While taking care of basics and responsibilities, we all can become bogged down or even trapped in a certain mind set. This frame of mind leads to a certain kind of behavior. To understand the mindset, I imagine a treadmill. On this treadmill we run to catch a prize that changes unexpectedly and is always just out of reach. We constantly work to get more money so that we can buy the latest and the best gadgets. We continuously compare what we have and how we look to images in magazines, the next door neighbor, a colleague, a friend… We do not sleep well at night because thoughts about how to buy or make the next payment for the latest social upgrade possession distract us from relaxing and finding peace.


If any of this feels familiar, more than likely you are on the Keep up with the Jones’ Treadmill with the rest of us. Roads to Jones’ Treadmill are plentiful but the main access is through living beyond our means. Living beyond our means most often occurs because we believe we deserve the same life that we think our neighbors are living rather than the one our budgets can support. Advertising executives depend on our adherence to this belief to get us into stores. Bankers bet on this belief to get us in debt. Marketing professionals use this belief to create a desire for often useless gadgets. Remember the Ginsu Knives?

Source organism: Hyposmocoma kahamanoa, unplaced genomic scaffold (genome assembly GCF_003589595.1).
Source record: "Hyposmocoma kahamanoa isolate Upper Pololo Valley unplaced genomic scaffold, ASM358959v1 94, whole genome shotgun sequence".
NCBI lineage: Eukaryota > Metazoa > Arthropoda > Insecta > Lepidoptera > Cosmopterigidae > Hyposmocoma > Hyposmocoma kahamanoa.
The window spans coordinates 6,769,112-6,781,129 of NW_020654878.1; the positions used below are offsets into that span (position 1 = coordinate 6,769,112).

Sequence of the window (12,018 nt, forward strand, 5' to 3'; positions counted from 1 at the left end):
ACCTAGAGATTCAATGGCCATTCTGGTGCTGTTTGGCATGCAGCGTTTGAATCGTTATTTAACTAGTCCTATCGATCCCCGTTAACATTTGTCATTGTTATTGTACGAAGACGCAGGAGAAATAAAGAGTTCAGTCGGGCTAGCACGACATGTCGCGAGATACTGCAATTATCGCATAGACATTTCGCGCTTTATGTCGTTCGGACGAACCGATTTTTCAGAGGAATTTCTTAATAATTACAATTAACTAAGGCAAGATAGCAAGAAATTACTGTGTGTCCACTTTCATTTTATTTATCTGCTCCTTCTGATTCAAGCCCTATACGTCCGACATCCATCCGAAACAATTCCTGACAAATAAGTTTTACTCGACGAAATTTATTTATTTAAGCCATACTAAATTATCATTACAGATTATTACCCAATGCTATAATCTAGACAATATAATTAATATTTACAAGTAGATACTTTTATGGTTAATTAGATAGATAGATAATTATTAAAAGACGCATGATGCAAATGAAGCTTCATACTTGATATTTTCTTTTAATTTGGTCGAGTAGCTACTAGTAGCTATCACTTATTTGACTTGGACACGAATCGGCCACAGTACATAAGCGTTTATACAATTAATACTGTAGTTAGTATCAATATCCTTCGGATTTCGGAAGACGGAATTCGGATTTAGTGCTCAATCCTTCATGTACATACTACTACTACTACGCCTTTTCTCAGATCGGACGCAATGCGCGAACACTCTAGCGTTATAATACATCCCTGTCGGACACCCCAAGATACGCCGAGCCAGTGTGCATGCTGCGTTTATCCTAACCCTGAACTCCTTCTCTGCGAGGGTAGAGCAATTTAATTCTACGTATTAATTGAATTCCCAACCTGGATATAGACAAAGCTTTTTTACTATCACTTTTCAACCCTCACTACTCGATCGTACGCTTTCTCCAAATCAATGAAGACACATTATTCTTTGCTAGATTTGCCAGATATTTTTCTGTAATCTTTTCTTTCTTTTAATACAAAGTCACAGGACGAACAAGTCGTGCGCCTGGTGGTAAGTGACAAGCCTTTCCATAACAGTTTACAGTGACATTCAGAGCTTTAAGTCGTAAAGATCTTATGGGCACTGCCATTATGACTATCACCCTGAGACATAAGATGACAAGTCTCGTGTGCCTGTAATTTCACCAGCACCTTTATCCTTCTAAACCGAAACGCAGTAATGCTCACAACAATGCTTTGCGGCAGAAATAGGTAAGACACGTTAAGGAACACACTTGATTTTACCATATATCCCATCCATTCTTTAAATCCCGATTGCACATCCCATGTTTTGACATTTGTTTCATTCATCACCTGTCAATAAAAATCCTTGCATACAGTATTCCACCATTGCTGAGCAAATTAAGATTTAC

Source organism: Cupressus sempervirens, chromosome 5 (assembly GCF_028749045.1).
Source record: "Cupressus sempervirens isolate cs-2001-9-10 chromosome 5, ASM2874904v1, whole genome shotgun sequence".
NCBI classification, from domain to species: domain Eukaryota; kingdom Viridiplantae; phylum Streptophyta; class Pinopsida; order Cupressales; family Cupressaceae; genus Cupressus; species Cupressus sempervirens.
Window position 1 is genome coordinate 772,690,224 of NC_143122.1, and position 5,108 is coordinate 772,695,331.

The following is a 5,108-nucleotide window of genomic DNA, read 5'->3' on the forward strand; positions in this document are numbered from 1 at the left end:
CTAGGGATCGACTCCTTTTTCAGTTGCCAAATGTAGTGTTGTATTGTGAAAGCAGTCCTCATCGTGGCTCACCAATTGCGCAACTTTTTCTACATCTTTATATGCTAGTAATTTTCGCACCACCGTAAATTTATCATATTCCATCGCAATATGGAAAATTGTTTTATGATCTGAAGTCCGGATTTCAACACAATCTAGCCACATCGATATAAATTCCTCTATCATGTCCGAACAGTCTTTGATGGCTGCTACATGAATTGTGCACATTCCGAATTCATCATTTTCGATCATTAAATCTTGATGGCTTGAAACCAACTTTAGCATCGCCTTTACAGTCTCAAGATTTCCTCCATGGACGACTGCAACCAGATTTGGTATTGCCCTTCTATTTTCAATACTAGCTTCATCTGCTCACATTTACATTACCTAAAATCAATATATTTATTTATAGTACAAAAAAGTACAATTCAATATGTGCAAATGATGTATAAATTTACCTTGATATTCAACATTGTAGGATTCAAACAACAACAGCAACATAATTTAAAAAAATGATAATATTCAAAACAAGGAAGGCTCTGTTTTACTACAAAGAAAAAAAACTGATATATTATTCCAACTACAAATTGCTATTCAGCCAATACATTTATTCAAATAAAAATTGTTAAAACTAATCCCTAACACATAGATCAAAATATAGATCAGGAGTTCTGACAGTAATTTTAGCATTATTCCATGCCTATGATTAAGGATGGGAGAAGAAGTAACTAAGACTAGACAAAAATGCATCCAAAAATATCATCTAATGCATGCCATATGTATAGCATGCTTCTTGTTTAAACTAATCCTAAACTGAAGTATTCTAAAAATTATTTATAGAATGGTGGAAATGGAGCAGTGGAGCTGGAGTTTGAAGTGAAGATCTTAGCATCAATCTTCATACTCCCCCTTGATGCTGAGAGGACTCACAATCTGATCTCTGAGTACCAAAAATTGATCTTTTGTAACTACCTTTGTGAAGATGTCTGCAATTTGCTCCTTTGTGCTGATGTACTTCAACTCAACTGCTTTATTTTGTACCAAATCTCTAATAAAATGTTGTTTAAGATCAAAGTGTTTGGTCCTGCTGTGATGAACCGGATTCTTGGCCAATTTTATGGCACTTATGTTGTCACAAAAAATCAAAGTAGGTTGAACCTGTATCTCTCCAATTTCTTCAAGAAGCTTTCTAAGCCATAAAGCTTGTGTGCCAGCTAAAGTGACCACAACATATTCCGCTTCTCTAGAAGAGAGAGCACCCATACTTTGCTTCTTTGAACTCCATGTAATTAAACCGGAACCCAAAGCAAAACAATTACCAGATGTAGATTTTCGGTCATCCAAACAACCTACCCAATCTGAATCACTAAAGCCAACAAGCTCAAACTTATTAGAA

While on Jones’ Treadmill, the life, joy and opportunities each day has to offer is overshadowed by envy, greed, anxiety or lust. We look around and instead of seeing the beauty of nature, the diversity of humanity or magnificence of architecture we see what others have or are wearing. We envy those who appear to have more than we do. We lust after the current ‘must have’ designer label and greedily accumulate more. More shoes, more suits, more designer bags... We become anxious when faced with the possibility of not being able to get More.